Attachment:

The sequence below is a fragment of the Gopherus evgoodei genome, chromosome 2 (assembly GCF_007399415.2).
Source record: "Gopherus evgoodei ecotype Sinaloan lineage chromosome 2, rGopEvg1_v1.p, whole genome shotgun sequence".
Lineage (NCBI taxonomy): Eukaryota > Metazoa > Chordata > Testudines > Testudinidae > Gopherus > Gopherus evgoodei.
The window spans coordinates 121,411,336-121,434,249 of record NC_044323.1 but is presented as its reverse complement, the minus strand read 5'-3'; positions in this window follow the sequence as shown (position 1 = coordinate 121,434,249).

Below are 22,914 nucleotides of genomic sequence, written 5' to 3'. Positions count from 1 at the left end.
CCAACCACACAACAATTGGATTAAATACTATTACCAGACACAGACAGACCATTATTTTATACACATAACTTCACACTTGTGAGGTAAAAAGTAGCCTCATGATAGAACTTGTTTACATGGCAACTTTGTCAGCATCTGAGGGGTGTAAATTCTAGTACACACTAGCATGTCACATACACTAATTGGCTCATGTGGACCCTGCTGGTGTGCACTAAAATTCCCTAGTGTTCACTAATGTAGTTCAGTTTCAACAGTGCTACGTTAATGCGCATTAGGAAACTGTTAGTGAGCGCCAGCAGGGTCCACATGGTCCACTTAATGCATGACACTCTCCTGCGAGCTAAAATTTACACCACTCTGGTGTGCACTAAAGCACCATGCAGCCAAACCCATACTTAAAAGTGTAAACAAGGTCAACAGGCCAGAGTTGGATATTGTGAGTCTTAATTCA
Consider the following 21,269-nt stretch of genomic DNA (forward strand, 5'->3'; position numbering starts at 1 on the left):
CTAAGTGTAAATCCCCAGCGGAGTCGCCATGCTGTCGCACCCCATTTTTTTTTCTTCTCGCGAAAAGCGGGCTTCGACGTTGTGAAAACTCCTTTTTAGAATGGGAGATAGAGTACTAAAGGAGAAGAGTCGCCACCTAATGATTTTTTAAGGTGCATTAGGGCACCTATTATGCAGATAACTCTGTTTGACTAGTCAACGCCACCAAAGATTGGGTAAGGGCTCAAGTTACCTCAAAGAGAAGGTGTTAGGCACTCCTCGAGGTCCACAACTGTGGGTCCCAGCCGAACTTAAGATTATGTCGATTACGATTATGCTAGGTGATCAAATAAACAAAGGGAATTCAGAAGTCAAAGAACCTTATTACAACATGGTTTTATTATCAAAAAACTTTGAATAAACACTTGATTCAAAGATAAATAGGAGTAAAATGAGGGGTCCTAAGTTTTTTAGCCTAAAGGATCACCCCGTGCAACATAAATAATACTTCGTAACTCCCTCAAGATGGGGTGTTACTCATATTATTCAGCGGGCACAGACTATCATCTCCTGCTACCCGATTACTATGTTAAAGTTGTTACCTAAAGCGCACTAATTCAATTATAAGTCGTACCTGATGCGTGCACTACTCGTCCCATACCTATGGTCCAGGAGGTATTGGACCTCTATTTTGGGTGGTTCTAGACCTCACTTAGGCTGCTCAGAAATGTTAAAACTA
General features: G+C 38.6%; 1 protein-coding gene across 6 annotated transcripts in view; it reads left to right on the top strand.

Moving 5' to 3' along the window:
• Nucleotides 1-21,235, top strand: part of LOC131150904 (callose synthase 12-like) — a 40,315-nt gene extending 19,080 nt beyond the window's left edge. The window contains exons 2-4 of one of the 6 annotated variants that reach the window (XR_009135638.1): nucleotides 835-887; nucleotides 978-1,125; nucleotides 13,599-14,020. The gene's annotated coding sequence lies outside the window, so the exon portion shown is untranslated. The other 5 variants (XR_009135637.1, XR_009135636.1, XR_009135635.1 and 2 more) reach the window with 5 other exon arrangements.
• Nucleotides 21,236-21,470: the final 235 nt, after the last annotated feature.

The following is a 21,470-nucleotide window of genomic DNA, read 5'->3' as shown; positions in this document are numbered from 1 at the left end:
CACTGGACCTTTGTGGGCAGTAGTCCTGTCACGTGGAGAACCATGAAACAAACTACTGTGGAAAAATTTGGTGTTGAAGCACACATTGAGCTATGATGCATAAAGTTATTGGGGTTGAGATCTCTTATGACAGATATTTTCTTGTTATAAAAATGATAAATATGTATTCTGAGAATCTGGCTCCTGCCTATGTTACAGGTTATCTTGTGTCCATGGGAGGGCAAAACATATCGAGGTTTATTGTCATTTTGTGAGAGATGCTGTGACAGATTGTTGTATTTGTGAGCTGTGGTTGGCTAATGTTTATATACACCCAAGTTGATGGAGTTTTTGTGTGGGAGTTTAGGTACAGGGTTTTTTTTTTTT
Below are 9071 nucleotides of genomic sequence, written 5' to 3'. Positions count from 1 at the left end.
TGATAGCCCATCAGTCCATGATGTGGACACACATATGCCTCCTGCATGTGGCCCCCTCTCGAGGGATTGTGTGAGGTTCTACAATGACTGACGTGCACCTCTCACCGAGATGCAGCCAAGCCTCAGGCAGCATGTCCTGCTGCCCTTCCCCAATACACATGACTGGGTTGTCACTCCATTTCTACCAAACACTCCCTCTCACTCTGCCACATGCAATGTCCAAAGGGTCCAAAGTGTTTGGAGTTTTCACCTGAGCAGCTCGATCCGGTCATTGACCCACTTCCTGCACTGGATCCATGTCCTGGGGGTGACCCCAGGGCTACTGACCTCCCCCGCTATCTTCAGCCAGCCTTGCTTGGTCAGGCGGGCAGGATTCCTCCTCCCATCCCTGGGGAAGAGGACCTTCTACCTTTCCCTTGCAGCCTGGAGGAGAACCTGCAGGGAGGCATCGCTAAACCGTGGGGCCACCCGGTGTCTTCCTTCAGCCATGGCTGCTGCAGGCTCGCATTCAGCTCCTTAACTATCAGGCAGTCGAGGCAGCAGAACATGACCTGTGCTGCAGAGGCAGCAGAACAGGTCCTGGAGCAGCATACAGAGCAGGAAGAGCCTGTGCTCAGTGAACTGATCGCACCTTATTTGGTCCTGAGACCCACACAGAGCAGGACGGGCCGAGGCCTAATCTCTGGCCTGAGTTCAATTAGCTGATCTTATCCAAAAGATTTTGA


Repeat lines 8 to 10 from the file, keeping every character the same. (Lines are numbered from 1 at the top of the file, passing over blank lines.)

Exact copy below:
CTAAGTGTAAATCCCCAGCGGAGTCGCCATGCTGTCGCACCCCATTTTTTTTTCTTCTCGCGAAAAGCGGGCTTCGACGTTGTGAAAACTCCTTTTTAGAATGGGAGATAGAGTACTAAAGGAGAAGAGTCGCCACCTAATGATTTTTTAAGGTGCATTAGGGCACCTATTATGCAGATAACTCTGTTTGACTAGTCAACGCCACCAAAGATTGGGTAAGGGCTCAAGTTACCTCAAAGAGAAGGTGTTAGGCACTCCTCGAGGTCCACAACTGTGGGTCCCAGCCGAACTTAAGATTATGTCGATTACGATTATGCTAGGTGATCAAATAAACAAAGGGAATTCAGAAGTCAAAGAACCTTATTACAACATGGTTTTATTATCAAAAAACTTTGAATAAACACTTGATTCAAAGATAAATAGGAGTAAAATGAGGGGTCCTAAGTTTTTTAGCCTAAAGGATCACCCCGTGCAACATAAATAATACTTCGTAACTCCCTCAAGATGGGGTGTTACTCATATTATTCAGCGGGCACAGACTATCATCTCCTGCTACCCGATTACTATGTTAAAGTTGTTACCTAAAGCGCACTAATTCAATTATAAGTCGTACCTGATGCGTGCACTACTCGTCCCATACCTATGGTCCAGGAGGTATTGGACCTCTATTTTGGGTGGTTCTAGACCTCACTTAGGCTGCTCAGAAATGTTAAAACTA
General features: G+C 38.6%; 1 protein-coding gene across 6 annotated transcripts in view; it reads left to right on the top strand.

Moving 5' to 3' along the window: